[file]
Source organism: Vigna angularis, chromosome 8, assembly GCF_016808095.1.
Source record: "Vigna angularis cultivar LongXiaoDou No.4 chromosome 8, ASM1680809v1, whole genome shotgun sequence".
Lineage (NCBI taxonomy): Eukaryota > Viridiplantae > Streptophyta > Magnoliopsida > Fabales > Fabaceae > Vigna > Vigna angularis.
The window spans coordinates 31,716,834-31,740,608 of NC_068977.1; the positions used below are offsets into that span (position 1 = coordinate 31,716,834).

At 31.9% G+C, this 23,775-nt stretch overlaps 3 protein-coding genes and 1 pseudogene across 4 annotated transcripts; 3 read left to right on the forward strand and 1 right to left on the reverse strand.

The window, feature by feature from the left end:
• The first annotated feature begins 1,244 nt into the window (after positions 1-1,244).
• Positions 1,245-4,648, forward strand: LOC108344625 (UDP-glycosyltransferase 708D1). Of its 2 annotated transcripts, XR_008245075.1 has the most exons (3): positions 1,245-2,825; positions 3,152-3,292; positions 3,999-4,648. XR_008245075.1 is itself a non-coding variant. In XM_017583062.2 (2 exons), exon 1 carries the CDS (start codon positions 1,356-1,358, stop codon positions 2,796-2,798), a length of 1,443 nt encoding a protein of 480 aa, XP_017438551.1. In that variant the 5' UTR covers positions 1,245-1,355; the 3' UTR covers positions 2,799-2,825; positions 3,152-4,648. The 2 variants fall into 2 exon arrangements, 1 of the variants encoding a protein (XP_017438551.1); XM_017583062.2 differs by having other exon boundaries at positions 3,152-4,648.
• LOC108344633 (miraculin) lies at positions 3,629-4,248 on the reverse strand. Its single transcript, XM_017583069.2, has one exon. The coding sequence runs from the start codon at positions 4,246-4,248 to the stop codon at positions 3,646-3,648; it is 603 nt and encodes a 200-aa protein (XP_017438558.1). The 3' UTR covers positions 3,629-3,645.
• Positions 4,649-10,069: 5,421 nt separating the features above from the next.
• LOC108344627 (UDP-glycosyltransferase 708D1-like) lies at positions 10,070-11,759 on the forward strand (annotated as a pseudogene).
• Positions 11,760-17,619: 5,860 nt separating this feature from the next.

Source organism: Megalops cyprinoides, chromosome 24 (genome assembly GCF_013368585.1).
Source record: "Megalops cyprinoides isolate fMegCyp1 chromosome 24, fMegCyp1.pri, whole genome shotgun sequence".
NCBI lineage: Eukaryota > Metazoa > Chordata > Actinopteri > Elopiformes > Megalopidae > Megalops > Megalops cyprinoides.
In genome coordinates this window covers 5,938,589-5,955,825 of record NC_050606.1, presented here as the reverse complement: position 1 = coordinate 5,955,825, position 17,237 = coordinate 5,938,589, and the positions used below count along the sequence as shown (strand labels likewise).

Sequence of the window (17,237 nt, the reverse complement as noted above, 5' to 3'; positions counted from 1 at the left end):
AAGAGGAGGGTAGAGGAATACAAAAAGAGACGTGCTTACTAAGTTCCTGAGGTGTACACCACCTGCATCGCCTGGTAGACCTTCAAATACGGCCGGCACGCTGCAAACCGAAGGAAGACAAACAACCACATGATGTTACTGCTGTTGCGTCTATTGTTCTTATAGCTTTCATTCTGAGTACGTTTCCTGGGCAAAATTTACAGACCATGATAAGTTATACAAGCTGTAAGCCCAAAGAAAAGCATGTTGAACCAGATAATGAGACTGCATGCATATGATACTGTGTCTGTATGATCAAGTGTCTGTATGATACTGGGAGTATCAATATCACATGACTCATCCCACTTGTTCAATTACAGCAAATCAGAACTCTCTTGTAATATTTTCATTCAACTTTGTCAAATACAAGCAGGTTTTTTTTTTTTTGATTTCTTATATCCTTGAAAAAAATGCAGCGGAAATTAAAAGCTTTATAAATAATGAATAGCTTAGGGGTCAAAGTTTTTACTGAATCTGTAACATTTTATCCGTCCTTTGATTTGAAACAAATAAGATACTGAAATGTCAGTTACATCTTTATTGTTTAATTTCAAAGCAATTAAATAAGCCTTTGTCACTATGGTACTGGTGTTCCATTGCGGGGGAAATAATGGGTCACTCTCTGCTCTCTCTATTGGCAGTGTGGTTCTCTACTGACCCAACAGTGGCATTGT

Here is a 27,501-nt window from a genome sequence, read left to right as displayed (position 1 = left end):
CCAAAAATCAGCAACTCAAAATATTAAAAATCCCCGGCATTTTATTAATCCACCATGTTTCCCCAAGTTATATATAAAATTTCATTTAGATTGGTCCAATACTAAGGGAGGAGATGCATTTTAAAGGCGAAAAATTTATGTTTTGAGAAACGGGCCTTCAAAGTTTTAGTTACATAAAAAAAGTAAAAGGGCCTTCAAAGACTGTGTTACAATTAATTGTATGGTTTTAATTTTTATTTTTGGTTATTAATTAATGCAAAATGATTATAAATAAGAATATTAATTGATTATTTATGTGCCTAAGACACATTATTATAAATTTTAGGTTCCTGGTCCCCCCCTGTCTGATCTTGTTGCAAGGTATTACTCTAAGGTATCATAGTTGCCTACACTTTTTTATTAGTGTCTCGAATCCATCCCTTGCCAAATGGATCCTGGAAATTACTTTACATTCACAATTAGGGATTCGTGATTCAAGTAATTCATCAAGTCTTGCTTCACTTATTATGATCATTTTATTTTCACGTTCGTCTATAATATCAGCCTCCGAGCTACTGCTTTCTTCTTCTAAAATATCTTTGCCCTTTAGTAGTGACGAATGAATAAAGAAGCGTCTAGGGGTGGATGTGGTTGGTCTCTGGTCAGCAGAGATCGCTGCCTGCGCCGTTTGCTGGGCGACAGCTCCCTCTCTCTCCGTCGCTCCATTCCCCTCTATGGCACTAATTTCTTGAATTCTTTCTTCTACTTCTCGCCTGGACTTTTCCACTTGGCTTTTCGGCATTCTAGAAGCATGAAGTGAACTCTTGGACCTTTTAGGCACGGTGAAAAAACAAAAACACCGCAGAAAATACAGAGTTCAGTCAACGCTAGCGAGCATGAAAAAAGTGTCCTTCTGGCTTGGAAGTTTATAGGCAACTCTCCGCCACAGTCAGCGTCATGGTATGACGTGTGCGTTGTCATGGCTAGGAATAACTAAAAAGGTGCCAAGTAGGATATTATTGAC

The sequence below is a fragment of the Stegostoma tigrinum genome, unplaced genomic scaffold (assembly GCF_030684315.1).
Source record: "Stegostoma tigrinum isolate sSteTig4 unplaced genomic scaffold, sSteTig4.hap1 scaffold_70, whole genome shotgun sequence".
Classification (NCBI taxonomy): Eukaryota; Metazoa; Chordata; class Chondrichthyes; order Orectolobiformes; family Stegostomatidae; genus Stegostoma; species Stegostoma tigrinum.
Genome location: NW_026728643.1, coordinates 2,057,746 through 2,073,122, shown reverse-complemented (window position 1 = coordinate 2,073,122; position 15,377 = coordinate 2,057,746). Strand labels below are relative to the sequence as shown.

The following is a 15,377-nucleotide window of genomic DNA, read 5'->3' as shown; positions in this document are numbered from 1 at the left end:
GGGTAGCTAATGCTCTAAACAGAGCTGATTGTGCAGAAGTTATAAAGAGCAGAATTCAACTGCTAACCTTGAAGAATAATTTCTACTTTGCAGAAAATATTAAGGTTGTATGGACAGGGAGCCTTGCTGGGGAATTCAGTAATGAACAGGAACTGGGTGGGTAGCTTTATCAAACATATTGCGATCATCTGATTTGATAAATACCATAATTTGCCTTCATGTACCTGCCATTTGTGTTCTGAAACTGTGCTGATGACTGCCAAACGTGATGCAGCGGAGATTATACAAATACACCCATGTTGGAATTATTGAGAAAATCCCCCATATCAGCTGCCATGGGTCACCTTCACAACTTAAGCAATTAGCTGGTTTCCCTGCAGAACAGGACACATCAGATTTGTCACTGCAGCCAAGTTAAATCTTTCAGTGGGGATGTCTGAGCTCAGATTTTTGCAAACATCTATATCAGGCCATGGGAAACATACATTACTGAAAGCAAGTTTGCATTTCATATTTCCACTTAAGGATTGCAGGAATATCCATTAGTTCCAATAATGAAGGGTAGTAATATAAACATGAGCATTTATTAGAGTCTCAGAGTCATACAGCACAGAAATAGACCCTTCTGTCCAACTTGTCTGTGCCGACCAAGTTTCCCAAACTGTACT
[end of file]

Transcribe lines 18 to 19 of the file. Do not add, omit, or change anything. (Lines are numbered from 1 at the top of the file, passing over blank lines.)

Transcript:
AAGAGGAGGGTAGAGGAATACAAAAAGAGACGTGCTTACTAAGTTCCTGAGGTGTACACCACCTGCATCGCCTGGTAGACCTTCAAATACGGCCGGCACGCTGCAAACCGAAGGAAGACAAACAACCACATGATGTTACTGCTGTTGCGTCTATTGTTCTTATAGCTTTCATTCTGAGTACGTTTCCTGGGCAAAATTTACAGACCATGATAAGTTATACAAGCTGTAAGCCCAAAGAAAAGCATGTTGAACCAGATAATGAGACTGCATGCATATGATACTGTGTCTGTATGATCAAGTGTCTGTATGATACTGGGAGTATCAATATCACATGACTCATCCCACTTGTTCAATTACAGCAAATCAGAACTCTCTTGTAATATTTTCATTCAACTTTGTCAAATACAAGCAGGTTTTTTTTTTTTTGATTTCTTATATCCTTGAAAAAAATGCAGCGGAAATTAAAAGCTTTATAAATAATGAATAGCTTAGGGGTCAAAGTTTTTACTGAATCTGTAACATTTTATCCGTCCTTTGATTTGAAACAAATAAGATACTGAAATGTCAGTTACATCTTTATTGTTTAATTTCAAAGCAATTAAATAAGCCTTTGTCACTATGGTACTGGTGTTCCATTGCGGGGGAAATAATGGGTCACTCTCTGCTCTCTCTATTGGCAGTGTGGTTCTCTACTGACCCAACAGTGGCATTGT

Here is a 27,501-nt window from a genome sequence, read left to right as displayed (position 1 = left end):